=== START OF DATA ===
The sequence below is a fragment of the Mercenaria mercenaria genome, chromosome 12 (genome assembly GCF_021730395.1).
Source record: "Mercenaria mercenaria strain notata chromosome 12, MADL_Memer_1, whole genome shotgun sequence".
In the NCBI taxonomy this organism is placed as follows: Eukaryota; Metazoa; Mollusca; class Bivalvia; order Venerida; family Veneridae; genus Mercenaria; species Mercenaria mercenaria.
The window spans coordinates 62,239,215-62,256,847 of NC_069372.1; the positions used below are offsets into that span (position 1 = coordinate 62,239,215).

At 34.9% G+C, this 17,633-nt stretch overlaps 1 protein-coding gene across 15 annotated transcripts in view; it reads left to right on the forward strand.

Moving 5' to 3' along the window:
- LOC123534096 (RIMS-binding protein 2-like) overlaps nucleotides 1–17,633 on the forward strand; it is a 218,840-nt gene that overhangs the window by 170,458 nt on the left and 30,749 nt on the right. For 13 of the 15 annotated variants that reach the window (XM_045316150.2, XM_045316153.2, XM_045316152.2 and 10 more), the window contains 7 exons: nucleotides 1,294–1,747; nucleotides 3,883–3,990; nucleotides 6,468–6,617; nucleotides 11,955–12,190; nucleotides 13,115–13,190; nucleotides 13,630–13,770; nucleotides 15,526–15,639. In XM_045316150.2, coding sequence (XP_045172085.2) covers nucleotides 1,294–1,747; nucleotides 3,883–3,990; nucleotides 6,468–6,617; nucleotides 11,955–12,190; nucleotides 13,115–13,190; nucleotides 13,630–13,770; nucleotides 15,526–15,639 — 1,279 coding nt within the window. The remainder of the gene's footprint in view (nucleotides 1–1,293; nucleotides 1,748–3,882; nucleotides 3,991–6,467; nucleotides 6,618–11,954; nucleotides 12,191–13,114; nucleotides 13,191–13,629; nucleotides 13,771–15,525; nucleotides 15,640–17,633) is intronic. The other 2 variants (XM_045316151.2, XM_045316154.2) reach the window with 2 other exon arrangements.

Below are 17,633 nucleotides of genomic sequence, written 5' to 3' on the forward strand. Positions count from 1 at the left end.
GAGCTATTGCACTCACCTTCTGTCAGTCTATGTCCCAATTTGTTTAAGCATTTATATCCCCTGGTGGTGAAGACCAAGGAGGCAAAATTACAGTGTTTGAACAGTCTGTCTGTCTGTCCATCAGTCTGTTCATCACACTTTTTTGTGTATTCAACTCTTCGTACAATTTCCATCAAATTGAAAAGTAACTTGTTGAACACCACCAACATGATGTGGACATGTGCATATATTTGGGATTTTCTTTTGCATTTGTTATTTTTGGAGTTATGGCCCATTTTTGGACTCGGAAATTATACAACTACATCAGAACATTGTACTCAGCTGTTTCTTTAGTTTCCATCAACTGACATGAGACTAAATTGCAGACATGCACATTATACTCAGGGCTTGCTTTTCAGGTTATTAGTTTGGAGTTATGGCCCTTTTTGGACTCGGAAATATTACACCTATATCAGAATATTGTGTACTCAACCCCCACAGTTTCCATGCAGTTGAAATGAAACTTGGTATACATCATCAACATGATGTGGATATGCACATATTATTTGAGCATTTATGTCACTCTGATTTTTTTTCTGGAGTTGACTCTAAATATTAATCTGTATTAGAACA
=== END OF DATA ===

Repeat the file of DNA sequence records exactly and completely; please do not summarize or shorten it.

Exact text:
The sequence below is a fragment of the Mercenaria mercenaria genome, chromosome 12 (genome assembly GCF_021730395.1).
Source record: "Mercenaria mercenaria strain notata chromosome 12, MADL_Memer_1, whole genome shotgun sequence".
In the NCBI taxonomy this organism is placed as follows: Eukaryota; Metazoa; Mollusca; class Bivalvia; order Venerida; family Veneridae; genus Mercenaria; species Mercenaria mercenaria.
The window spans coordinates 62,239,215-62,256,847 of NC_069372.1; the positions used below are offsets into that span (position 1 = coordinate 62,239,215).

At 34.9% G+C, this 17,633-nt stretch overlaps 1 protein-coding gene across 15 annotated transcripts in view; it reads left to right on the forward strand.

Moving 5' to 3' along the window:
- LOC123534096 (RIMS-binding protein 2-like) overlaps nucleotides 1–17,633 on the forward strand; it is a 218,840-nt gene that overhangs the window by 170,458 nt on the left and 30,749 nt on the right. For 13 of the 15 annotated variants that reach the window (XM_045316150.2, XM_045316153.2, XM_045316152.2 and 10 more), the window contains 7 exons: nucleotides 1,294–1,747; nucleotides 3,883–3,990; nucleotides 6,468–6,617; nucleotides 11,955–12,190; nucleotides 13,115–13,190; nucleotides 13,630–13,770; nucleotides 15,526–15,639. In XM_045316150.2, coding sequence (XP_045172085.2) covers nucleotides 1,294–1,747; nucleotides 3,883–3,990; nucleotides 6,468–6,617; nucleotides 11,955–12,190; nucleotides 13,115–13,190; nucleotides 13,630–13,770; nucleotides 15,526–15,639 — 1,279 coding nt within the window. The remainder of the gene's footprint in view (nucleotides 1–1,293; nucleotides 1,748–3,882; nucleotides 3,991–6,467; nucleotides 6,618–11,954; nucleotides 12,191–13,114; nucleotides 13,191–13,629; nucleotides 13,771–15,525; nucleotides 15,640–17,633) is intronic. The other 2 variants (XM_045316151.2, XM_045316154.2) reach the window with 2 other exon arrangements.

Below are 17,633 nucleotides of genomic sequence, written 5' to 3' on the forward strand. Positions count from 1 at the left end.
GAGCTATTGCACTCACCTTCTGTCAGTCTATGTCCCAATTTGTTTAAGCATTTATATCCCCTGGTGGTGAAGACCAAGGAGGCAAAATTACAGTGTTTGAACAGTCTGTCTGTCTGTCCATCAGTCTGTTCATCACACTTTTTTGTGTATTCAACTCTTCGTACAATTTCCATCAAATTGAAAAGTAACTTGTTGAACACCACCAACATGATGTGGACATGTGCATATATTTGGGATTTTCTTTTGCATTTGTTATTTTTGGAGTTATGGCCCATTTTTGGACTCGGAAATTATACAACTACATCAGAACATTGTACTCAGCTGTTTCTTTAGTTTCCATCAACTGACATGAGACTAAATTGCAGACATGCACATTATACTCAGGGCTTGCTTTTCAGGTTATTAGTTTGGAGTTATGGCCCTTTTTGGACTCGGAAATATTACACCTATATCAGAATATTGTGTACTCAACCCCCACAGTTTCCATGCAGTTGAAATGAAACTTGGTATACATCATCAACATGATGTGGATATGCACATATTATTTGAGCATTTATGTCACTCTGATTTTTTTTCTGGAGTTGACTCTAAATATTAATCTGTATTAGAACA